A bill to retroactively pay federal employees furloughed by the government shutdown has hit a snag in the Senate, where some Republicans may seek to amend the legislation with other proposals thus far ignored by the Democratic-controlled Senate.
Sen. John Cornyn (R-Tex.), the second-ranking Senate Republican, told reporters Monday that it would be “premature” to pass the legislation without addressing other aspects of the shutdown.
“It think it’s really premature to be dealing with that until we deal with the underlying problem,” Cornyn told reporters, according to his office. “We’ve offered a number of bills to try to alleviate some of the hardship, and … they’ve been swatted down out of hand.”
The snag in the pay issue was first reported by Roll Call.
The Republican-controlled House has passed a series of standalone short-term spending measures to fund various parts of the government, including the National Park Service, the National Institutes of Health and the Federal Emergency Management Agency. It plans to pass several more this week to fund the Food and Drug Administration, national intelligence agencies and the National Weather Service, among other agencies and operations.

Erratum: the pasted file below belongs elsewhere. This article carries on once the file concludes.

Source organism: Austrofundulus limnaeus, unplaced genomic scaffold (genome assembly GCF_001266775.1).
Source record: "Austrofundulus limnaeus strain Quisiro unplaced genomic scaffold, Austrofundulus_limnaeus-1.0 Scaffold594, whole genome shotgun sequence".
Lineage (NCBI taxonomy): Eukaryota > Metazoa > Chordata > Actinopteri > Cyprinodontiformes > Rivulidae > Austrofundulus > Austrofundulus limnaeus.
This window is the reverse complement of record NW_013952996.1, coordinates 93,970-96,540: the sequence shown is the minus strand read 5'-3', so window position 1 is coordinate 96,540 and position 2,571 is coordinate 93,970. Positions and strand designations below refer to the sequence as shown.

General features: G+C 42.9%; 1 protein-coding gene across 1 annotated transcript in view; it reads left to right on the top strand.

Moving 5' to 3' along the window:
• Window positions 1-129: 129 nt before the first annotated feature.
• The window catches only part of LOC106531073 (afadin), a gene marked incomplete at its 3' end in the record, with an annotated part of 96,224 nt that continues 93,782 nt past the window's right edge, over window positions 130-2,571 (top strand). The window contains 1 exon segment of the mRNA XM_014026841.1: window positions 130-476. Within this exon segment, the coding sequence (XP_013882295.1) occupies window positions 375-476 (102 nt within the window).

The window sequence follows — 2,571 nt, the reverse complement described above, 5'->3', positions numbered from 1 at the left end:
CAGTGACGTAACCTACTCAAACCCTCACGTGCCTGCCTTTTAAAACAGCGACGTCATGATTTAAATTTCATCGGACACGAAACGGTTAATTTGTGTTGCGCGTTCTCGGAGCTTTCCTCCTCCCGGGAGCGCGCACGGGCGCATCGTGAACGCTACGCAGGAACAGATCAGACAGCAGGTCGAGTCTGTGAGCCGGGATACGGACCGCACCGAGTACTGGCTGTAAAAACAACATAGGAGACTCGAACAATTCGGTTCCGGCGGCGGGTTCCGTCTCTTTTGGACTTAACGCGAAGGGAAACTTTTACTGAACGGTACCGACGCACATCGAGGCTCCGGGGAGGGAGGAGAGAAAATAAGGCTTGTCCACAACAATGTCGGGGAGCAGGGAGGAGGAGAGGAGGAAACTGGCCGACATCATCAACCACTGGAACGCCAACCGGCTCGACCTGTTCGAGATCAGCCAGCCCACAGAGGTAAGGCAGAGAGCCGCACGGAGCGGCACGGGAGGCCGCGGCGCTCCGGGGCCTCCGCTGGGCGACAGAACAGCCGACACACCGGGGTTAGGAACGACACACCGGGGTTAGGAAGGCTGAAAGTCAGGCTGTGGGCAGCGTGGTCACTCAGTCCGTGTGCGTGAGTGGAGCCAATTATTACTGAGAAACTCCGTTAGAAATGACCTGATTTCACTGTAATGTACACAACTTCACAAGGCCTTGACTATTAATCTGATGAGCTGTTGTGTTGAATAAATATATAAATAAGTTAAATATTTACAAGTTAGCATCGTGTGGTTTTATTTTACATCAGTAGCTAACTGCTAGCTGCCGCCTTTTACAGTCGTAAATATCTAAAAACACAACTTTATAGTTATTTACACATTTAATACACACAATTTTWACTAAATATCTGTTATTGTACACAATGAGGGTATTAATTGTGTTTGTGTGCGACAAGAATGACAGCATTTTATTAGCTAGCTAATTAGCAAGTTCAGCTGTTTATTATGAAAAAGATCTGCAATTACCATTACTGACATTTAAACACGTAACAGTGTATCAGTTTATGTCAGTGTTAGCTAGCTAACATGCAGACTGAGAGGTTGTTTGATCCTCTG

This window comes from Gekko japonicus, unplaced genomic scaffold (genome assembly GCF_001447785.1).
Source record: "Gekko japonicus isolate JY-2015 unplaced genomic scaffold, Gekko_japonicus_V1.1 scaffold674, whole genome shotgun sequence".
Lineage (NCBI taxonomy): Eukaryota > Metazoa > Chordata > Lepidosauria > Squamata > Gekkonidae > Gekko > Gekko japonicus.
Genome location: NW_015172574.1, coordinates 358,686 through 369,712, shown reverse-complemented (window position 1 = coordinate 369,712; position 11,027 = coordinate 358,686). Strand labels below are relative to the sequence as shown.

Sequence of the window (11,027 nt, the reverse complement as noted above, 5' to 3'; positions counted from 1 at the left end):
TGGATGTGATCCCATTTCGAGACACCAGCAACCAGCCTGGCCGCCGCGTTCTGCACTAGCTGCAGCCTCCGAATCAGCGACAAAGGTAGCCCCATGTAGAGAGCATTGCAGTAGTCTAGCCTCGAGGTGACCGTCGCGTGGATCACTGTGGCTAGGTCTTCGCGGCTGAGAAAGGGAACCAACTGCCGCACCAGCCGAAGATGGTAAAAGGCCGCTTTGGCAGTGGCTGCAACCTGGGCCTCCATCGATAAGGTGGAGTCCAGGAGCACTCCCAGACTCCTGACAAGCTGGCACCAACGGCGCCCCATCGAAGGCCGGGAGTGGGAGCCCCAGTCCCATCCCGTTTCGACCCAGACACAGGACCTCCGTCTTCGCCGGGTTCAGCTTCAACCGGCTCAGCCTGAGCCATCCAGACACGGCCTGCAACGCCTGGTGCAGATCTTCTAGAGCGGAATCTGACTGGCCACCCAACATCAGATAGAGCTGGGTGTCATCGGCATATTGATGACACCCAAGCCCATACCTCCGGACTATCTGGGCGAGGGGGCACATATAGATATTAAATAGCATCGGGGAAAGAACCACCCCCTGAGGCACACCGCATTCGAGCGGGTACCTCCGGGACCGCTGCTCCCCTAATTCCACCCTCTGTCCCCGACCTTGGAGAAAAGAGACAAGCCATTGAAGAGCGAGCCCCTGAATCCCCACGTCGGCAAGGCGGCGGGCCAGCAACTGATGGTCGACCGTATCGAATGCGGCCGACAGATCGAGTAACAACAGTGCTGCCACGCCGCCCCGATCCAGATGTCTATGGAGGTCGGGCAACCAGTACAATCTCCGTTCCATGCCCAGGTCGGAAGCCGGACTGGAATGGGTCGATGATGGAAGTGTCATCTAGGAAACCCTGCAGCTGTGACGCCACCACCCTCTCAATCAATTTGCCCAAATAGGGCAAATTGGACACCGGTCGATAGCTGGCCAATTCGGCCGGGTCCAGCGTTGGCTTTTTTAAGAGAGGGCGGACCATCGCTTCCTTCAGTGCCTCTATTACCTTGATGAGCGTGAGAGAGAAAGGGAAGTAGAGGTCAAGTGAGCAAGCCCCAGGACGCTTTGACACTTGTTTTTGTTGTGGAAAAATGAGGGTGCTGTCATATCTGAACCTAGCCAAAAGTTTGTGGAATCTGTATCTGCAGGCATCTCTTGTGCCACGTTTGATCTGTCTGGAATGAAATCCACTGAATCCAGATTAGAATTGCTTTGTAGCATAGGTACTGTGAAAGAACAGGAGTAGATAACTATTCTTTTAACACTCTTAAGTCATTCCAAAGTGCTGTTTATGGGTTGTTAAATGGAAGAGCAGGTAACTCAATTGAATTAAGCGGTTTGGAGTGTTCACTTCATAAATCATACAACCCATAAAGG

But only one of the bills passed by the House – to continue paying active-duty U.S. military troops and civilian support staff – has been passed by the Senate.
The House unanimously approved the federal worker pay bill during a rare weekend session on Saturday morning.
Senate Majority Leader Harry M. Reid supports the measure to retroactively pay federal workers, but said Saturday that if furloughed workers are guaranteed back pay, there’s no reason to keep them out of work.
“It’s really cruel to tell workers they’ll receive back pay once the government opens and then refuse to open the government,” Reid said on the Senate floor, suggesting that House Republicans have authorized a “paid vacation” for furloughed workers.
Senate Democratic aides said Monday that they anticipate holding a vote on the retroactive pay measure at some point in the near future. But Democrats are likely to insist on an up-or-down vote on the bill instead of approving it by unanimous consent – a move that would force GOP senators to vote yes or no on the bill.